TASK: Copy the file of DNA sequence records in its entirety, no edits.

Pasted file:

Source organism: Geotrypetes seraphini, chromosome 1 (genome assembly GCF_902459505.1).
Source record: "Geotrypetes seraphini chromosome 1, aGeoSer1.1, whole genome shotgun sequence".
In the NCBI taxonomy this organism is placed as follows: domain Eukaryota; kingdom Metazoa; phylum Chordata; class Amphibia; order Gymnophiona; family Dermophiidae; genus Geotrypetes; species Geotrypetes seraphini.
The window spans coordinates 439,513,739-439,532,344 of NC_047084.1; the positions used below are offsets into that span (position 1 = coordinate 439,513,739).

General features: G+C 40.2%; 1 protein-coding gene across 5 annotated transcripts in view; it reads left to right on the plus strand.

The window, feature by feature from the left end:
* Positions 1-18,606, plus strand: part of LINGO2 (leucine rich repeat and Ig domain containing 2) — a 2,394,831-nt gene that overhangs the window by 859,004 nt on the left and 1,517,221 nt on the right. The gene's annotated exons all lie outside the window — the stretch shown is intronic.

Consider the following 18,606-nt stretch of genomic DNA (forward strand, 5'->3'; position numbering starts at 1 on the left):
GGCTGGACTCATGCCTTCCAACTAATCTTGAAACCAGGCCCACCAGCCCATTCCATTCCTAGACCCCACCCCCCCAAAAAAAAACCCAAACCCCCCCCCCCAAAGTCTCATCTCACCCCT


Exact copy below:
Source organism: Geotrypetes seraphini, chromosome 1 (genome assembly GCF_902459505.1).
Source record: "Geotrypetes seraphini chromosome 1, aGeoSer1.1, whole genome shotgun sequence".
In the NCBI taxonomy this organism is placed as follows: domain Eukaryota; kingdom Metazoa; phylum Chordata; class Amphibia; order Gymnophiona; family Dermophiidae; genus Geotrypetes; species Geotrypetes seraphini.
The window spans coordinates 439,513,739-439,532,344 of NC_047084.1; the positions used below are offsets into that span (position 1 = coordinate 439,513,739).

General features: G+C 40.2%; 1 protein-coding gene across 5 annotated transcripts in view; it reads left to right on the plus strand.

The window, feature by feature from the left end:
* Positions 1-18,606, plus strand: part of LINGO2 (leucine rich repeat and Ig domain containing 2) — a 2,394,831-nt gene that overhangs the window by 859,004 nt on the left and 1,517,221 nt on the right. The gene's annotated exons all lie outside the window — the stretch shown is intronic.

Consider the following 18,606-nt stretch of genomic DNA (forward strand, 5'->3'; position numbering starts at 1 on the left):
GGCTGGACTCATGCCTTCCAACTAATCTTGAAACCAGGCCCACCAGCCCATTCCATTCCTAGACCCCACCCCCCCAAAAAAAAACCCAAACCCCCCCCCCCAAAGTCTCATCTCACCCCT